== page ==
05-26-2009, 08:09 PM
I have a copy of the USRSA's newsletter "The Stringer's Assistant" from May, 1979. It has full instructions on how to string a racquet by hand. It also contains information about how to splice in a repair section of string.

KOPT
05-26-2009, 08:35 PM
could you scan it and post here?

I have a copy of the USRSA's newsletter "The Stringer's Assistant" from May, 1979. It has full instructions on how to string a racquet by hand. It also contains information about how to splice in a repair section of string.

dancraig
05-27-2009, 12:21 AM
__________

dancraig
05-27-2009, 12:27 AM
__________

kairosntx
05-27-2009, 12:39 AM
When I lived in Egypt in the early 80's I had my racquets strung by a local tennis pro who used a long piece of wood that was octaganal wrapped with cloth in the middle (4-5 inches). The string would be wrapped around the wood and he would twist the piece of wood to create the tension. I can't remember what he used to hold the tension when pulling the string through but the tension held up nicely and I was happy with the tension of the string jobs I got from him. I'd say it was around 50lbs.

dancraig
05-27-2009, 12:46 AM
could you scan it and post here?

I'm having a problem getting it to post correctly. Give me an email and I will send it to you.

origmarm
05-27-2009, 01:33 AM
Thanks for posting that article Nuke, I was going to say I remember my grandfather saying he used to string racquets with two awls and a lever. I don't believe this would work on a graphite racquet though, I think it would crack the frame.

Nuke
05-27-2009, 04:54 AM
^^ Yeah, if you strung a modern, flexible racquet like that, you'd be stringing all the mains with no mounting mechanism to counteract all the tension. I think a lot of racquets would collapse before you got the first cross string on.

Bud
05-27-2009, 06:01 AM
I would think the chances of seriously damaging the racquet would be great. A stringing machine doesn't only pull tension -- the mounting system keeps the frame from collapsing. When you string the mains, and there are no crosses installed yet to counterbalance it, the tension on all those mains wants to pull the racquet shorter, and it's only the machine's mounting system that prevents damage.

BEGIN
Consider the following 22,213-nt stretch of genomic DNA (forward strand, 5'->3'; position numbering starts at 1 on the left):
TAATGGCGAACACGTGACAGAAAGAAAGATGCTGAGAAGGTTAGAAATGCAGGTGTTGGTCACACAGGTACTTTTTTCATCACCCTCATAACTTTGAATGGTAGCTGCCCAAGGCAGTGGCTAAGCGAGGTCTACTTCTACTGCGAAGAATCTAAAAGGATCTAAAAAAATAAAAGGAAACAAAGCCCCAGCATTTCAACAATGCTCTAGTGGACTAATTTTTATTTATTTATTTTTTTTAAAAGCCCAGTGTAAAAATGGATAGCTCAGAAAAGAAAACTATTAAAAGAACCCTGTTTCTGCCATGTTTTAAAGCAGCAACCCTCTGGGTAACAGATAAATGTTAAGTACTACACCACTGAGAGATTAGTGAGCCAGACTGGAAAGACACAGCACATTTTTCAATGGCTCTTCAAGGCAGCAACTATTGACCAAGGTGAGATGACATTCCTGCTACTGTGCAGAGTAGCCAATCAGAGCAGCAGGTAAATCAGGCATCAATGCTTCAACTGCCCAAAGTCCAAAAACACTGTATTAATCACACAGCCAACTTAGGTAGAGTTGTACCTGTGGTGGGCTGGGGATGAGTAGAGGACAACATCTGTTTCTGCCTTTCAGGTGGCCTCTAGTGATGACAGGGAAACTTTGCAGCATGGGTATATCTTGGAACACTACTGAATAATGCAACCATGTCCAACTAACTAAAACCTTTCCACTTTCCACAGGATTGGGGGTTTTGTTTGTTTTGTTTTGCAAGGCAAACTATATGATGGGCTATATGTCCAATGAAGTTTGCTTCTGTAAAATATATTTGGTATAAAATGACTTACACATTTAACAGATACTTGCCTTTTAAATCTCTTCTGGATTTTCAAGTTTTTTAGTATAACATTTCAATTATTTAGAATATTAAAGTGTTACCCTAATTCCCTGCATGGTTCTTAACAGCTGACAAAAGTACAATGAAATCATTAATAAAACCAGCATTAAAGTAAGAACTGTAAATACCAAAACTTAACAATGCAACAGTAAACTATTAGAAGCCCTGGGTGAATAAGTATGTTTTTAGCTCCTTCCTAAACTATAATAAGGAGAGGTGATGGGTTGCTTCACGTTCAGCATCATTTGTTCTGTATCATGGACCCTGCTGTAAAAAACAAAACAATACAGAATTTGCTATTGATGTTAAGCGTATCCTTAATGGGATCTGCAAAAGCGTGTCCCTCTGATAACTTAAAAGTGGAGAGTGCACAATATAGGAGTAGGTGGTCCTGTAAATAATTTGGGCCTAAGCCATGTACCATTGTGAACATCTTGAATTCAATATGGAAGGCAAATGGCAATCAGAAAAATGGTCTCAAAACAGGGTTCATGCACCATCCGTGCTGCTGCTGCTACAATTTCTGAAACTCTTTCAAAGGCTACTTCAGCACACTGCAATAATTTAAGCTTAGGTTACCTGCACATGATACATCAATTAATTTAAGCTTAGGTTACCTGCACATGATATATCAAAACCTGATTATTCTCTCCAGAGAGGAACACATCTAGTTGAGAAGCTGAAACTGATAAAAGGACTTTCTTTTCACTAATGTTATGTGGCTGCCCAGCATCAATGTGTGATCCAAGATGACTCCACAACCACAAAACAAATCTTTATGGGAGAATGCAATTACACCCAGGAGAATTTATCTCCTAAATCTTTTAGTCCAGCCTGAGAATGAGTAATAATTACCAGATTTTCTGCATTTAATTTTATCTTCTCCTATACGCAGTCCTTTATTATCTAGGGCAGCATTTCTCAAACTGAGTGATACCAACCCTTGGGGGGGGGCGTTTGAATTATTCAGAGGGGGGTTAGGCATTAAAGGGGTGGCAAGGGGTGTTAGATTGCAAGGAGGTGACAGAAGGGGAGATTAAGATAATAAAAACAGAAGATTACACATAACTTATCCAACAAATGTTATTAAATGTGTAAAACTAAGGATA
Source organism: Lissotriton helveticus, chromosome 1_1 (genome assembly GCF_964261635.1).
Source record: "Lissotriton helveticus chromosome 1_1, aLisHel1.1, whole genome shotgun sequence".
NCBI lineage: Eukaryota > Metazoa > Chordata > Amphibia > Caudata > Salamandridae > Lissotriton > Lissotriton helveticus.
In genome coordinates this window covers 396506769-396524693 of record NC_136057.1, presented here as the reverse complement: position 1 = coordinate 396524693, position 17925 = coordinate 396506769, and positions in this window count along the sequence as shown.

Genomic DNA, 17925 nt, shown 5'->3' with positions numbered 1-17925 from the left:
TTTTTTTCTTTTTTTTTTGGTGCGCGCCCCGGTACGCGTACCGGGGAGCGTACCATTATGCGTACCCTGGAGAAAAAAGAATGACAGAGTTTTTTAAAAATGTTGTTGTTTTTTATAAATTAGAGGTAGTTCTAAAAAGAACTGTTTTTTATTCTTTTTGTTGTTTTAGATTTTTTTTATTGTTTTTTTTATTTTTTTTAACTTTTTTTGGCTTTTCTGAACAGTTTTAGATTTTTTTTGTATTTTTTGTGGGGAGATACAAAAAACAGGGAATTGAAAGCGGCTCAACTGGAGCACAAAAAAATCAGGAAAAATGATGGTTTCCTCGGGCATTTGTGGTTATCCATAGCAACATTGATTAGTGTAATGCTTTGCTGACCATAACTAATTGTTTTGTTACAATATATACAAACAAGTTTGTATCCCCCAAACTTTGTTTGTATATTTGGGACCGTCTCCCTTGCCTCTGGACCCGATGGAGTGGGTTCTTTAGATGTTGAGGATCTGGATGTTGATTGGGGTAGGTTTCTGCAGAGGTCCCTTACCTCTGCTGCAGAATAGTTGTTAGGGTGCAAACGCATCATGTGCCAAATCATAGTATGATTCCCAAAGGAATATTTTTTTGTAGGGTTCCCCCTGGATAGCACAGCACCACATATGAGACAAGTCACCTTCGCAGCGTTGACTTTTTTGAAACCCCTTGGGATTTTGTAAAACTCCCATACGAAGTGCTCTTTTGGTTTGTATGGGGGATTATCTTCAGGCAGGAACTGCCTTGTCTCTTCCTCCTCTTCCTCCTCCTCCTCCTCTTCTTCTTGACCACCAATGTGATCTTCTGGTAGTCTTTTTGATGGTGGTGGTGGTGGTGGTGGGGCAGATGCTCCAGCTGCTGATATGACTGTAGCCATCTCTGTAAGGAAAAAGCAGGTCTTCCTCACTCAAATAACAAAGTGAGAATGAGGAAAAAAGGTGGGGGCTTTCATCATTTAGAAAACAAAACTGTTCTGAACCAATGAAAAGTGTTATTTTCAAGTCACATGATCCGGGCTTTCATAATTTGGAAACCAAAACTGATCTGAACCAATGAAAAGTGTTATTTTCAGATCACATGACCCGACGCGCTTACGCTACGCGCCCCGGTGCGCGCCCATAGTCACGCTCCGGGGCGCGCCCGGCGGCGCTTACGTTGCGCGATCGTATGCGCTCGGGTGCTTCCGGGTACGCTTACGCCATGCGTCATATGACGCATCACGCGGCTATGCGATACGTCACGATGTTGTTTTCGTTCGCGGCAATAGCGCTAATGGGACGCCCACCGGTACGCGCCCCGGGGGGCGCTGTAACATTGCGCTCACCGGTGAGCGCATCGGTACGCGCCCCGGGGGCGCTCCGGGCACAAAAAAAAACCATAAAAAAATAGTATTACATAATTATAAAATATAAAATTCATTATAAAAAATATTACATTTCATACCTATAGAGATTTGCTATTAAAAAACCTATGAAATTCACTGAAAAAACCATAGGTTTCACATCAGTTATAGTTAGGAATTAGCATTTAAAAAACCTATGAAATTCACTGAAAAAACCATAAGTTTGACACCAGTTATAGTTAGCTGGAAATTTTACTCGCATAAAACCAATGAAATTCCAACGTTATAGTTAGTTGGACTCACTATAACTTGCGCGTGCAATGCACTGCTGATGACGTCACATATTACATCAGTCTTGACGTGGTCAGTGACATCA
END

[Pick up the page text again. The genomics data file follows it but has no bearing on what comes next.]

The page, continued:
^^ Yeah, if you strung a modern, flexible racquet like that, you'd be stringing all the mains with no mounting mechanism to counteract all the tension. I think a lot of racquets would collapse before you got the first cross string on.

Agreed! :)

origmarm
05-27-2009, 06:24 AM
Having read through the little article I do however believe that my grandfather bought as opposed to made his set of implements.

dancraig
05-27-2009, 04:10 PM
__________

diredesire
05-28-2009, 08:03 AM
sure looks like the center two mains are crossed in that retro photo ;)

Bud
05-28-2009, 08:25 AM
sure looks like the center two mains are crossed in that retro photo ;)

Great eyes... they do appear to be crossed.

KOPT
05-28-2009, 08:03 PM
glebmaslov@yahoo.com

I'm having a problem getting it to post correctly. Give me an email and I will send it to you.

dancraig
05-28-2009, 08:20 PM
KOPT
Check your email.

origmarm
06-08-2009, 01:06 AM
sure looks like the center two mains are crossed in that retro photo ;)

Is that actually an illegal pattern or not thinking about it? I don't think so...No idea why you would want to do it but probably ok.

johnqadams
06-08-2009, 01:30 AM
Hey, if you can carve that "tension puller" out, why not a wooden mounting system, too? These are definitely old school methods, though. Why not just buy a cheap table top? Unless you are just nostalgic (or very self-sufficient!). :)